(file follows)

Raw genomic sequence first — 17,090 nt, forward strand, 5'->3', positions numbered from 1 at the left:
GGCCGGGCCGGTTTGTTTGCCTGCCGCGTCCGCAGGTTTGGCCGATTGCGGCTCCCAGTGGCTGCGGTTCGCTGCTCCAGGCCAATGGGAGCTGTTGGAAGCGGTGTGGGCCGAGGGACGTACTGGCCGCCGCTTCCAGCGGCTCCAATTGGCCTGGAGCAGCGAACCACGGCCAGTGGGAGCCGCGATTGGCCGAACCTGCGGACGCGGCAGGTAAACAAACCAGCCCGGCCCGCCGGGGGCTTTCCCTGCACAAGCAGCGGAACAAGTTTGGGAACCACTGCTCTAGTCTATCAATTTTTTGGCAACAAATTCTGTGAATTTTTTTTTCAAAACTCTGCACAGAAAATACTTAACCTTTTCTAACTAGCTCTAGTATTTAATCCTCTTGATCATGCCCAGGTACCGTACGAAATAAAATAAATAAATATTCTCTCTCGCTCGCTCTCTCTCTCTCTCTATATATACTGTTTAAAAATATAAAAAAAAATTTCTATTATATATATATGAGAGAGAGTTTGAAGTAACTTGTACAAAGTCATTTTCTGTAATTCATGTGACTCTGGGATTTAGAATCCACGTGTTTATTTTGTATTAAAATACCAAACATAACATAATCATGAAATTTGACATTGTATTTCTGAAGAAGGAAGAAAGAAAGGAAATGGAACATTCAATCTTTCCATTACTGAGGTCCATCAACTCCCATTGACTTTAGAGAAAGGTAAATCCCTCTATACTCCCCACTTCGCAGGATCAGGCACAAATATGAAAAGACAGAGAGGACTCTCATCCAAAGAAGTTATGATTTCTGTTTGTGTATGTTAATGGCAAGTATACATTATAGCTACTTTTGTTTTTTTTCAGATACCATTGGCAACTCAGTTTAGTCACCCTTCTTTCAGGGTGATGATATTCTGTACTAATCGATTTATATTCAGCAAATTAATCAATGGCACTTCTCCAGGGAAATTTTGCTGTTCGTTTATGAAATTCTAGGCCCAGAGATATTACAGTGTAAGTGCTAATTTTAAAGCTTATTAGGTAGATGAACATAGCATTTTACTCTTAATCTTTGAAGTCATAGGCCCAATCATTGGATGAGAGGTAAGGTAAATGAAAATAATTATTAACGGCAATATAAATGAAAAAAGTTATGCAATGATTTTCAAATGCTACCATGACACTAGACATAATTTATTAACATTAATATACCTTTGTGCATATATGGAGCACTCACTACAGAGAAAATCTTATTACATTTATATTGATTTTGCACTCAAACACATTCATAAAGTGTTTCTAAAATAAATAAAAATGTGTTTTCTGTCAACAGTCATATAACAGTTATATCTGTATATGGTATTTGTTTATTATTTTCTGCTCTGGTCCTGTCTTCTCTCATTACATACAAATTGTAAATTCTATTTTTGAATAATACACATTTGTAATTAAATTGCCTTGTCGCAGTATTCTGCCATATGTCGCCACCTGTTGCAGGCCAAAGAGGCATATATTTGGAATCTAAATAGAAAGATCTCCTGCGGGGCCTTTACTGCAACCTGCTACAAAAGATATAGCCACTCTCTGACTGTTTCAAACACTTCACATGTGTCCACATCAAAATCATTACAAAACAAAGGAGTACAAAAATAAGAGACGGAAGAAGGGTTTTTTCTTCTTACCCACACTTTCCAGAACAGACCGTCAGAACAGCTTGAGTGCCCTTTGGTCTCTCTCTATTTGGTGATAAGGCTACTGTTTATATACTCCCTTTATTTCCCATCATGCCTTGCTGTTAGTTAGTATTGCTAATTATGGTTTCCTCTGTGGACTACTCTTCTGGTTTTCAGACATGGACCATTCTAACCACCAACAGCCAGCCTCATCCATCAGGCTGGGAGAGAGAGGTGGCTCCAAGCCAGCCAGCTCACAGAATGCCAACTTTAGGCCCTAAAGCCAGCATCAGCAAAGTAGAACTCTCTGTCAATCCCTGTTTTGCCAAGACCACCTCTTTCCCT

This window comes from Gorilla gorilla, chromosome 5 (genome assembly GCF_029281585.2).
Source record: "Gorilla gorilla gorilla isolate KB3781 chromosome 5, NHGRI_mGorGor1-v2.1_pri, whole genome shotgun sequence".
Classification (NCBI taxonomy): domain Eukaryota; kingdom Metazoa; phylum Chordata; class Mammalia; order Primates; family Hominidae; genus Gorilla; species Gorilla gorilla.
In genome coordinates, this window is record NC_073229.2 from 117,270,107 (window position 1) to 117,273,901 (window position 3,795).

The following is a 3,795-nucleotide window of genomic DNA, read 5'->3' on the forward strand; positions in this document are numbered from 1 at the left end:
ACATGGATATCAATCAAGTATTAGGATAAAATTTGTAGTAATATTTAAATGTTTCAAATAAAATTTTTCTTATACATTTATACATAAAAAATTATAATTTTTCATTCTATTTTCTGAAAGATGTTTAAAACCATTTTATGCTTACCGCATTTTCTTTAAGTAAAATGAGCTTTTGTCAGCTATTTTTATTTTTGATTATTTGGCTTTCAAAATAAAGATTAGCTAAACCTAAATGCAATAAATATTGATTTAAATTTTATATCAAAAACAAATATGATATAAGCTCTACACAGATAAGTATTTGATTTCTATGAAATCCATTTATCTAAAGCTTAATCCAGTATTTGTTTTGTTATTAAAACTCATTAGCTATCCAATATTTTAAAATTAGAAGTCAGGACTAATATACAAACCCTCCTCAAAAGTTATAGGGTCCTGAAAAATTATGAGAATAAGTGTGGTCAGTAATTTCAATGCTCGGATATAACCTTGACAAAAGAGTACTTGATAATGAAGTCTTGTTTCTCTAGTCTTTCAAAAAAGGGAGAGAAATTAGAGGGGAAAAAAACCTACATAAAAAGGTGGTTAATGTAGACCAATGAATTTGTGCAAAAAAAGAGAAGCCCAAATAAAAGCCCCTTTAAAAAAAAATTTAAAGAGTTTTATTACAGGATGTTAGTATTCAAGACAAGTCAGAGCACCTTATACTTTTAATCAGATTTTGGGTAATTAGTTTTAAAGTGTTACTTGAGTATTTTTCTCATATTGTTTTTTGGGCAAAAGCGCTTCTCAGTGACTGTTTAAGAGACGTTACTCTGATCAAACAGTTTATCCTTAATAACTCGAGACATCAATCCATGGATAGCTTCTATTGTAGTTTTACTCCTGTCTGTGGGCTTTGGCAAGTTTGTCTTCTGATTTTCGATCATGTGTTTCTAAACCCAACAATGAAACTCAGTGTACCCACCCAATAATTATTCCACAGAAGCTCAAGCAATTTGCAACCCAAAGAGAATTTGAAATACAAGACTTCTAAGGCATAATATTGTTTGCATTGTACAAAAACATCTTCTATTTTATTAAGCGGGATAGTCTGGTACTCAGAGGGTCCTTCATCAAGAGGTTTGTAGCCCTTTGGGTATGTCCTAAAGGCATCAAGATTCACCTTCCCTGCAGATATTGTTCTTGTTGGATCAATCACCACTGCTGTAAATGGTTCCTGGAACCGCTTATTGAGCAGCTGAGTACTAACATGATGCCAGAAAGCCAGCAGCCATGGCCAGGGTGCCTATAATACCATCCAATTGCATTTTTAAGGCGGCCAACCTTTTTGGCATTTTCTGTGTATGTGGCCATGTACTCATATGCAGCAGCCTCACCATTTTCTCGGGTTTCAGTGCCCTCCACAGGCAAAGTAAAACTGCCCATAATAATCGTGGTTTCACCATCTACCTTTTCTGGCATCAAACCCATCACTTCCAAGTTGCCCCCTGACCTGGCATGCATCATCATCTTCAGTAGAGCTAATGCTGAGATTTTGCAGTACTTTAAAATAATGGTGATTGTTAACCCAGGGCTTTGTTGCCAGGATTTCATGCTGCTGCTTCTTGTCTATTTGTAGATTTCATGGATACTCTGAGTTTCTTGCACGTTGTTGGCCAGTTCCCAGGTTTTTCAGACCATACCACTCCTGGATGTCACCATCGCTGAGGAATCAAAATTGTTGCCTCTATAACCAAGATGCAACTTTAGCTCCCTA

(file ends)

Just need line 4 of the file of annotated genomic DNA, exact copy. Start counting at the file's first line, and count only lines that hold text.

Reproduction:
Source record: "Gorilla gorilla gorilla isolate KB3781 chromosome 5, NHGRI_mGorGor1-v2.1_pri, whole genome shotgun sequence".